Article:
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Old 27th January 2004, 12:01 PM   #21
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Maybe to analyze the design. Seems he knows a bit about class d, and if you check his site, you can see where he discusses the different merits and demerits of each topology.

Why would wanting details (of any sort) make him biased? Obviously many others felt comfortable providing himwith information, as there are at least 10 other class d companies discussed on his web site. Why don't you consider him independant? He doesn't work for any of the companies discussed on his web site, and he isn't in business himself. What's the problem?
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Old 27th January 2004, 12:14 PM   #22
km is offline km
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hi.

>Maybe to analyze the design> yes maybe.

>Obviously many others felt comfortable providing him with information>

dont know about that , do you?

>He doesn't work for any of the companies discussed on his web site>

dont know about that either , do you?

if you perform a listening test i suggest that you listen

if you look at schematics and thd specs im afraid you "can hear what you see" , got it?

best rgds karsten madsen - cadaudio.dk
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Old 27th January 2004, 12:32 PM   #23
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You really need to read the web site....As to judging sound from the design and specs, he says:

"How can I infer sound quality from measurement data?
The best way to determine the sound quality of an amplifier is to hook up a source and a pair of good speakers and listen. Some even go so far as to claim measurements are uncorrelated with audible quality. The reality is "yes and no".
Yes, there are amplifiers with excellent figures that put out a perfectly foul sound. And yes, there are amplifiers with very mediocre figures that sound quite fabulous. But no, there are some important things to be learned from measurements. Firstly, it is true that absolute distortion figures tell little about how an amp will sound. The behaviour of distortion versus frequency does."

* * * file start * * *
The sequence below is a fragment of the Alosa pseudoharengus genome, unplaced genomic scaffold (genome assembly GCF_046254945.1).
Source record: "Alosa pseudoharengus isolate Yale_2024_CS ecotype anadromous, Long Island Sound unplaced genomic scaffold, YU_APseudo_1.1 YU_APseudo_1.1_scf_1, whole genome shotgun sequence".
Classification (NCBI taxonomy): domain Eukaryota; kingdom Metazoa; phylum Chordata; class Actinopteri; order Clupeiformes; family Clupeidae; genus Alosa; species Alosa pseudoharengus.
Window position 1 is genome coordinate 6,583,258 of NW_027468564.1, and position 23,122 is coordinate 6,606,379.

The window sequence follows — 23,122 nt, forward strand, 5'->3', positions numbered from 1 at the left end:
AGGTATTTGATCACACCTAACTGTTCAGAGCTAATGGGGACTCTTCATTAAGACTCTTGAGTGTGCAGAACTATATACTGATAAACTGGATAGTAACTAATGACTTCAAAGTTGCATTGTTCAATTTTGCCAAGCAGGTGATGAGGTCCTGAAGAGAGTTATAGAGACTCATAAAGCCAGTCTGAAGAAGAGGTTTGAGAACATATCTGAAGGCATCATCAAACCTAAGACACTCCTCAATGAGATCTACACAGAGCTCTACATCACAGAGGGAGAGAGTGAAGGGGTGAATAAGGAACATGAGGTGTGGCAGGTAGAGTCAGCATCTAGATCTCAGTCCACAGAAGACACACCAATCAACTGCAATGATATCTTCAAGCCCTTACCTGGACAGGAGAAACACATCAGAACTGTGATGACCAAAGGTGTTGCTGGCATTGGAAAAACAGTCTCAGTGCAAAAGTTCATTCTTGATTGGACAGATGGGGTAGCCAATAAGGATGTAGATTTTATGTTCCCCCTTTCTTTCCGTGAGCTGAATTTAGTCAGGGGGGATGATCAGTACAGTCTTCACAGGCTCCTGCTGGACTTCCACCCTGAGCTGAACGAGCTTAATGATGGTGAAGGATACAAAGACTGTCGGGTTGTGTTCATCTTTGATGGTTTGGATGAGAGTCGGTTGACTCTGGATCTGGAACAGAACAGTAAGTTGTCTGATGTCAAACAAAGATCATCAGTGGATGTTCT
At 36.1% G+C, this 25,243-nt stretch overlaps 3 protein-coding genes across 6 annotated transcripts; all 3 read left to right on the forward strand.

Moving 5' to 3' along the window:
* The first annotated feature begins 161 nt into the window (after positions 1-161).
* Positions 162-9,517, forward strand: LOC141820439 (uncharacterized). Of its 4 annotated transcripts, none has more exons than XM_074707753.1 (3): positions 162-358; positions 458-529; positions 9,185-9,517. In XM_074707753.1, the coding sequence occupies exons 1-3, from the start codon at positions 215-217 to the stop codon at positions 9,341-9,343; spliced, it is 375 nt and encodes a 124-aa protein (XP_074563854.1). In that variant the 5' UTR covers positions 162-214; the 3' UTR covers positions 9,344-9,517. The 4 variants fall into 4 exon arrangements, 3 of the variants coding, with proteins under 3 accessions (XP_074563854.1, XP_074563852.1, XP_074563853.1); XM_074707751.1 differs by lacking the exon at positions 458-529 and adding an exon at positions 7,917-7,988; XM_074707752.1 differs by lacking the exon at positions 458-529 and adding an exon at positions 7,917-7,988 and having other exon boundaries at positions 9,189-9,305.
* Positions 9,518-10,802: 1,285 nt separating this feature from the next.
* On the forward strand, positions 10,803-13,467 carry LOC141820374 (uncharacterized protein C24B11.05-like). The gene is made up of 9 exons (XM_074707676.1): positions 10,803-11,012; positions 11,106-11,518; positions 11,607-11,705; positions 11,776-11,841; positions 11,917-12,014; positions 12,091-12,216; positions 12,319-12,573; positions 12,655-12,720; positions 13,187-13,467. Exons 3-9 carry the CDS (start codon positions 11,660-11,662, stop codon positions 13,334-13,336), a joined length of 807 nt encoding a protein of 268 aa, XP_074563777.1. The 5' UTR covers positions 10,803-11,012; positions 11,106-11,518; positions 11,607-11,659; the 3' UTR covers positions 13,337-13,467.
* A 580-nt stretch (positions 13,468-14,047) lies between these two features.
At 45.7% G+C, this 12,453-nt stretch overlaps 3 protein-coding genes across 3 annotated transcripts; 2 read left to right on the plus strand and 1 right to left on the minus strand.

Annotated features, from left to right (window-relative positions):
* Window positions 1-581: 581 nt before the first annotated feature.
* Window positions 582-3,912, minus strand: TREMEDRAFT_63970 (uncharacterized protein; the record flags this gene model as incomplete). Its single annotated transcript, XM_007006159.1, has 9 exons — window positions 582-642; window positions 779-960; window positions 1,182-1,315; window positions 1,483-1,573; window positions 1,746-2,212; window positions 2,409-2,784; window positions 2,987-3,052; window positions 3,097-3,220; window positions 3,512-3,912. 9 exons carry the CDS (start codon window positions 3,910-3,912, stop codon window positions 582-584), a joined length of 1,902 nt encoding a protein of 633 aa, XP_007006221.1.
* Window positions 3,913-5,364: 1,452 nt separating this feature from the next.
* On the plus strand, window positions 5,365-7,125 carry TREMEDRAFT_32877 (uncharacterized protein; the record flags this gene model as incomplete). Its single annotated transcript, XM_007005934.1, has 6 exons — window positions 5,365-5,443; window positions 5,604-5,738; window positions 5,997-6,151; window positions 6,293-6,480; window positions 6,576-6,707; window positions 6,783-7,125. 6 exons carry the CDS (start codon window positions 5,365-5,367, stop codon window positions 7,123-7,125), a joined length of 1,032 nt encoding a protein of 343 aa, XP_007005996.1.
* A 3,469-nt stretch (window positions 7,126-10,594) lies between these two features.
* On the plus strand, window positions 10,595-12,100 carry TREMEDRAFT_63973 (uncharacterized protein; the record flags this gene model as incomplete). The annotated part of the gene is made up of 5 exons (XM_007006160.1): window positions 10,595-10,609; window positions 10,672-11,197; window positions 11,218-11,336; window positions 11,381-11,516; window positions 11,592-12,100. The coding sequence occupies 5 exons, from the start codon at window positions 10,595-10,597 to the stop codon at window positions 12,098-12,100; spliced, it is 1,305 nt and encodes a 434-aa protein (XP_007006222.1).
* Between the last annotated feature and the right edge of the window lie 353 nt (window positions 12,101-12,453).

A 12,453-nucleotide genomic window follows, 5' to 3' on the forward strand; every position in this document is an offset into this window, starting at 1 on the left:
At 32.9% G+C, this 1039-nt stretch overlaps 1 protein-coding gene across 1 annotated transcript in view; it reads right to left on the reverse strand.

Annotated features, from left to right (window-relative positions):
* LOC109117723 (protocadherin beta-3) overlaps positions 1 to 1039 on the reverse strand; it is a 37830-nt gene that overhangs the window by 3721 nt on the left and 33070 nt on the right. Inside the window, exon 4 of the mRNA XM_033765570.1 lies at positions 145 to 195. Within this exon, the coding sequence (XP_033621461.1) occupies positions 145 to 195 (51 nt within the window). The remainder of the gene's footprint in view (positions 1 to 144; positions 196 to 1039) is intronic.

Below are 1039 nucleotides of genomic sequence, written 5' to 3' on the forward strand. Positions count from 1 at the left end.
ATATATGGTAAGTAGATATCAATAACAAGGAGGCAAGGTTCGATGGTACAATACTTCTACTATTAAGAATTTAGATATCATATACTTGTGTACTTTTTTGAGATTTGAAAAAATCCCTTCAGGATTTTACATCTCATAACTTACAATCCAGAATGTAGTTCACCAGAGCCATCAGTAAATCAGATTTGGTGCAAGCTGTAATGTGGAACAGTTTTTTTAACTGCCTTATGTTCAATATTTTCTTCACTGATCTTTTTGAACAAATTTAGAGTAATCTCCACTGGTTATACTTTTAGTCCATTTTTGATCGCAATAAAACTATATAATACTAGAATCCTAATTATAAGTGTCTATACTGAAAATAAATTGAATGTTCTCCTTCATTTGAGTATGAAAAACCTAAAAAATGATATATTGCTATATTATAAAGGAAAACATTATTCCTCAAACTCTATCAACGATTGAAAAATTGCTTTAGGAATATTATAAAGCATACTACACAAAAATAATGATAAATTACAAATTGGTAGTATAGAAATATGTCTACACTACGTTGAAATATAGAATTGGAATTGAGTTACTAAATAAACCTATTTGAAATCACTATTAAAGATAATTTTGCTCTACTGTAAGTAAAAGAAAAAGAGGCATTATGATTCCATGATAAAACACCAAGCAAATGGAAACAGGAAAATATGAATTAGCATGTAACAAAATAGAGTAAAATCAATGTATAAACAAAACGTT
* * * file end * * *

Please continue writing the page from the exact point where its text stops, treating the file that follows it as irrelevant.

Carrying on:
Which is what you are saying, if I understand you correctly.

Furthermore, as to his motives:

"This site tries to provide maximally objective information for people who want to build class D amplifiers. Originally the target audience was companies producing consumer appliances containing class D amplifiers. I have no financial interest in this whole affair..." and "I'm now 53 and retired."

So, while I don't know FOR SURE, taking him at face value, I have no reason to question his integrity or honesty. If you have some valid, first hand information that contradicts his statements, then spell it out. Otherwise, it looks like you have an axe to grind, and your inferences are in poor form.
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Old 27th January 2004, 12:36 PM   #24
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Quote:
Why would wanting details (of any sort) make him biased? Obviously many others felt comfortable providing himwith information, as there are at least 10 other class d companies discussed on his web site. Why don't you consider him independant? He doesn't work for any of the companies discussed on his web site, and he isn't in business himself. What's the problem?
I think this is generally quite a good site but I also doubt that it is really unbiased (but whose opinion is unbiased anyway).
Just a small hint: He is also Belgian like Bruno Putzeys.

But there are also some informations that are incorrect: Sigma-delta amps (like the Sharp) can use almost the full supply voltage swing, like any other switching amp (and not only 50 % as he claims). They are less efficient than a PWM amp at low output power due to the high idle switching frequency, but this will improve significantly at higher output levels. He is critisising Sharp for the feedback takeoff before the output filter. It isn't that complicated at all to take feedback from the filter (I tried really hard with several topologies that were designed by intuitition UNTIL I sat down to do the PROPER math ) but it is also a matter of personal taste. I by myself prefer feedback takeoff after the filter but I also admit that it has some disadvantages: Degraded load stability (I have seeen measurements of the Sharp SM-SX100 that were excellent in this respect) and more susceptibility to TIM. I know of a mixed solution (that is new to my knowledge, but I may err) that should be a quite useable tradeoff between both worlds but I am afraid of publishing it because someone might go and patent it